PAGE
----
Spaghetti Box Kids

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Kids’ Science: Fun with Magnets- Part 2

March 24th, 2009 · 6 Comments

Magnet activities are a fabulous way to introduce kids to the world of physical sciences. The games are wholesome in nature, easy to set up and fun to play. Best of all, the unusual properties of magnets do a wonderful job keeping your child’s full focus and attention.

Pick up some magnet discs from the hardware aisle of your nearest home improvement store. (Each one is about the size of three pennies in a stack.) A couple dozen is more than enough to get you started. Here are some games and activities to play:

Herd the Sheep: Play this game on your kitchen or dining table. Before the game starts, let your child practice moving a magnet on the tabletop using a stack of magnets under the table. This is very easy to do. Now let your child practice pushing a cotton ball around (using the same procedure). Pushing a cotton ball is the equivalent of herding a sheep in the game to follow.

To play the game, place two magnets approximately eight inches apart on your table top. These are fence posts. Place ten cotton balls on one side of the fence. Place one magnet on the other side of the fence. Now let your child try to herd the sheep through the fence posts. Take care not to get too close to the fence posts or the sheep herder will snag his coat (and the sheep will run away, etc.—). The game ends when all ten sheep have been herded. Use a timer and try to improve the results. (Variation: decorate the landscape using construction paper cut-outs; use string or Popsicle sticks to complete the fence in area where the sheep will be herded.)

Watch You Tube video of Herd the Sheep: game:

Stack the Sticks: Play this game on your kitchen or dining table. Before the game starts, let your child practice moving a Q-tip around using the procedure described above. Once your child is comfortable with this, place ten Q-tips randomly on your table top. Now let your child try to arrange all ten Q-tips neatly into a stack. (Variation: keep in mind that with any of these table top games you can decorate the magnet that sits on top of the table.)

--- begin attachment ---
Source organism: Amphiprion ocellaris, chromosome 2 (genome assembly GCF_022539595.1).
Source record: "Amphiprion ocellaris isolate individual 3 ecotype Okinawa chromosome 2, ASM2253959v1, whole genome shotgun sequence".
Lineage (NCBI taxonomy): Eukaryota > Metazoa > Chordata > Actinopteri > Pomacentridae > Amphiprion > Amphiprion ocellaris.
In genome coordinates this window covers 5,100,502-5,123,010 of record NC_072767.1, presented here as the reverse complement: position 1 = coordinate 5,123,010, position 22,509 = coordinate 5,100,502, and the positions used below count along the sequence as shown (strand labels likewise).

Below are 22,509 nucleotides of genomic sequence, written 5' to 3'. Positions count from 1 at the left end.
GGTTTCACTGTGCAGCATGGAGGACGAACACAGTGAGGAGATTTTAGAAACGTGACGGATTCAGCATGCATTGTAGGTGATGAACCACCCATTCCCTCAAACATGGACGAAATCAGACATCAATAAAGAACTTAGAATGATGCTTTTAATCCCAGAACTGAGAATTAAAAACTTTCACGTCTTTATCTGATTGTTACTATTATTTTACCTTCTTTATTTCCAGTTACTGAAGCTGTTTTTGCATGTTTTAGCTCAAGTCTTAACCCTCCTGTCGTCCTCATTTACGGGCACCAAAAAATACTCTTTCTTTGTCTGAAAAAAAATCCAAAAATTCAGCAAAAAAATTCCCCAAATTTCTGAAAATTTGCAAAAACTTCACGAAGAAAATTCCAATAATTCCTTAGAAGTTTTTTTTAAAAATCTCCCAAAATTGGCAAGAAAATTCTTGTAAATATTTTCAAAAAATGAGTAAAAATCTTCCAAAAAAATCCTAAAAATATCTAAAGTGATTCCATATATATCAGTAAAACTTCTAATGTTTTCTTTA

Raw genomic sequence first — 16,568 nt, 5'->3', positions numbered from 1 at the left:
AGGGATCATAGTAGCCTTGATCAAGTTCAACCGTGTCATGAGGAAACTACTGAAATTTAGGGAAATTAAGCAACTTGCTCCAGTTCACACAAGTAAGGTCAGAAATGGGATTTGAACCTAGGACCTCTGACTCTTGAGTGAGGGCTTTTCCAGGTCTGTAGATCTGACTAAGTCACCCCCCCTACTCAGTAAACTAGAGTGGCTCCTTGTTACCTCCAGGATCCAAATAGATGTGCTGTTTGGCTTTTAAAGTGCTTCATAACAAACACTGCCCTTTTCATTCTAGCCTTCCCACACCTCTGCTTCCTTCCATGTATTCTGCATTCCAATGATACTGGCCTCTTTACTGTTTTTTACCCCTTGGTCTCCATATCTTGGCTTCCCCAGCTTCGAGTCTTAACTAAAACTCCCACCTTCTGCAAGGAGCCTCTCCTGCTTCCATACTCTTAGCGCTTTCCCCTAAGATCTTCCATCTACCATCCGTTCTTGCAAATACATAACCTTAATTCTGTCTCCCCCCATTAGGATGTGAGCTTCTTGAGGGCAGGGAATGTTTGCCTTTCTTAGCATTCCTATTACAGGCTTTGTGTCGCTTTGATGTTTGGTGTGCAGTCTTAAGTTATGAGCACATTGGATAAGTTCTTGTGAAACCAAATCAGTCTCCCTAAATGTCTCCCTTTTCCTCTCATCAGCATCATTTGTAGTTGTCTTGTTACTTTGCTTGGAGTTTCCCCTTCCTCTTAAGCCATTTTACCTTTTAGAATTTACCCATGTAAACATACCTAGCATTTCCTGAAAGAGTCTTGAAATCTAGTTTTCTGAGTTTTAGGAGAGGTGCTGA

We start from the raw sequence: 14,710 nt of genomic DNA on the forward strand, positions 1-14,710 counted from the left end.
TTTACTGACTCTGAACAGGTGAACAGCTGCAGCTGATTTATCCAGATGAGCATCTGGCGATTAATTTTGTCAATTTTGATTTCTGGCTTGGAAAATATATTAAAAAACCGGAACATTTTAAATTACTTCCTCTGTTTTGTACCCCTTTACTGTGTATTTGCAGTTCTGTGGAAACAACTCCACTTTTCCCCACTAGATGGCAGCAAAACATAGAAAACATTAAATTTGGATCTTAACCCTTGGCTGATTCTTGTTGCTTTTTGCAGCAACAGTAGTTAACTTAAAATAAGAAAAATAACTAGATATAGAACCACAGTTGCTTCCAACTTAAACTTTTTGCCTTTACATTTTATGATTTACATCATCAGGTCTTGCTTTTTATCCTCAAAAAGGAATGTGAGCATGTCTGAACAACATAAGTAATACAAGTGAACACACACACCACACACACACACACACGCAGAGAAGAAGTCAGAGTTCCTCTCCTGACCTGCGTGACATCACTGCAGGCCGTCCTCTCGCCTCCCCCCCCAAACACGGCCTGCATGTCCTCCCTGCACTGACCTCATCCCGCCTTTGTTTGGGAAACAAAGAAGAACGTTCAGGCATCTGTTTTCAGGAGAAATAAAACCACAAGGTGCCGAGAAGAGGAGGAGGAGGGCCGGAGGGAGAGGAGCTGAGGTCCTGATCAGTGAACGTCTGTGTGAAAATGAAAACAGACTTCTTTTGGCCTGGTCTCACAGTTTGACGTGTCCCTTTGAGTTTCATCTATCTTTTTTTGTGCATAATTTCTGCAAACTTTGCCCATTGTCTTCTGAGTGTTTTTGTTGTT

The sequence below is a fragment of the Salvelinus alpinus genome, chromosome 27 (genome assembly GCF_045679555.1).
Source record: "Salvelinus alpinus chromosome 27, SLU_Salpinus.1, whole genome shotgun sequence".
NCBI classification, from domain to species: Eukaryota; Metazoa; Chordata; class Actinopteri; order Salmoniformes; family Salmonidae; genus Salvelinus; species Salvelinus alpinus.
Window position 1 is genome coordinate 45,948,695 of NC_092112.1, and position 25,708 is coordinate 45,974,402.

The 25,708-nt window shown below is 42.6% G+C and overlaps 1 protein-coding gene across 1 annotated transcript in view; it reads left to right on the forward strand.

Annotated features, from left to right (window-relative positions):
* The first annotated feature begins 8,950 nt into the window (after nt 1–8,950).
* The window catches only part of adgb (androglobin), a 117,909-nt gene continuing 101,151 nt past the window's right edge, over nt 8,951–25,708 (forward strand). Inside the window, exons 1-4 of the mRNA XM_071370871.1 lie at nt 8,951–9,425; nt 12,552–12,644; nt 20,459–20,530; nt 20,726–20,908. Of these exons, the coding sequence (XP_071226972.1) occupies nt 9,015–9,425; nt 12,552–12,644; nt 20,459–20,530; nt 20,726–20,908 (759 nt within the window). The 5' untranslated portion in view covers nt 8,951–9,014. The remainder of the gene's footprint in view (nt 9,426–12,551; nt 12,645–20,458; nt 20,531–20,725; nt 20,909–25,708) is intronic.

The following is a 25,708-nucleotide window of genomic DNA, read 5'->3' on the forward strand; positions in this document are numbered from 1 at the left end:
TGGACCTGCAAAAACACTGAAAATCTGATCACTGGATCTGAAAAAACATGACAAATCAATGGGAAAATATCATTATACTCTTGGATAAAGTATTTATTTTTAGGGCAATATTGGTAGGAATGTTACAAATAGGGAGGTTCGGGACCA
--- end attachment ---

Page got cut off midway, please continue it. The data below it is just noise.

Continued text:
Watch You Tube video of Stack the Sticks: game:

Cotton Ball Table Top Race: To play this game, two players sit on opposite sides of your kitchen or dining table. Tape a piece of string across the table for a start line. Tape another piece of string for the finish line. (Start and finish line should be a foot or so apart.) Now each player places five cotton balls at the start line. Each player also has one magnet on top of the table and a stack under the table (as described above). At the word ‘go’ race to see who can push all five of their cotton balls across the finish line first.

Tin Can Table Top Race: Next time you have canned goods, save the cans. You’ll need them for this activity. To play, use the same start and finish line from the last game, and sit in the same manner. This time, use the stack of magnets under the table to roll a tin can across the finish line. You can also race back and forth three times. To do this, fold a dish towel a little way past the start and finish line in order to stop the can. This will allow the players to easily reverse directions. The first player to travel back and forth three times wins.

Magnet activities for kids are a fun and easy way to introduce your child to the world of physical sciences. During the course of play, your child will come to appreciate some basic magnetic properties (such as polarity as well as the relationship between number of magnets and strength of pull). Don’t be surprised if your child suddenly begins investigating something out of the blue. Try to be flexible. After all, half the fun of the activities is that they arouse curiosity and invite further exploration. Have fun!

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Tags: Kids' Science · Kids’ Activities

6 responses so far ↓

  • 1 Liza // Mar 25, 2009 at 2:51 am

    Loads of fun! Can’t wait to try herding sheep with my little ones…

    Thanks for the inspiration!

  • 2 Spaghetti Box Kids // Mar 25, 2009 at 1:06 pm

    You bet. I think for parents, the fun part is seeing your child “catch on” and then watching their skills develop. Hope you enjoy the activities. Best of luck—

  • 3 floormodel // Apr 3, 2009 at 4:36 pm

    what great rainy day activities. My granddaughter’s not quite big enough yet but I’ll look forward to doing them with her in the future.

  • 4 Spaghetti Box Kids // Apr 5, 2009 at 7:45 pm

    Good stuff. Keep it in mind. For now you might look for chunky magnets that are age appropriate. All the best—.

  • 5 Liza // Apr 9, 2009 at 5:04 am

    The kids (ages 4 and 6) just loved herding the sheep…
    We added construction paper lakes and fences to enhance the challenge and it was a hoot!

  • 6 Spaghetti Box Kids // Apr 10, 2009 at 4:19 pm

    Wow! I’m glad to hear that. Your variation is excellent. I love the idea of taking something and allowing themes to develop, themes that invite input and imagination and can go in many directions.

    All the best—
    AV

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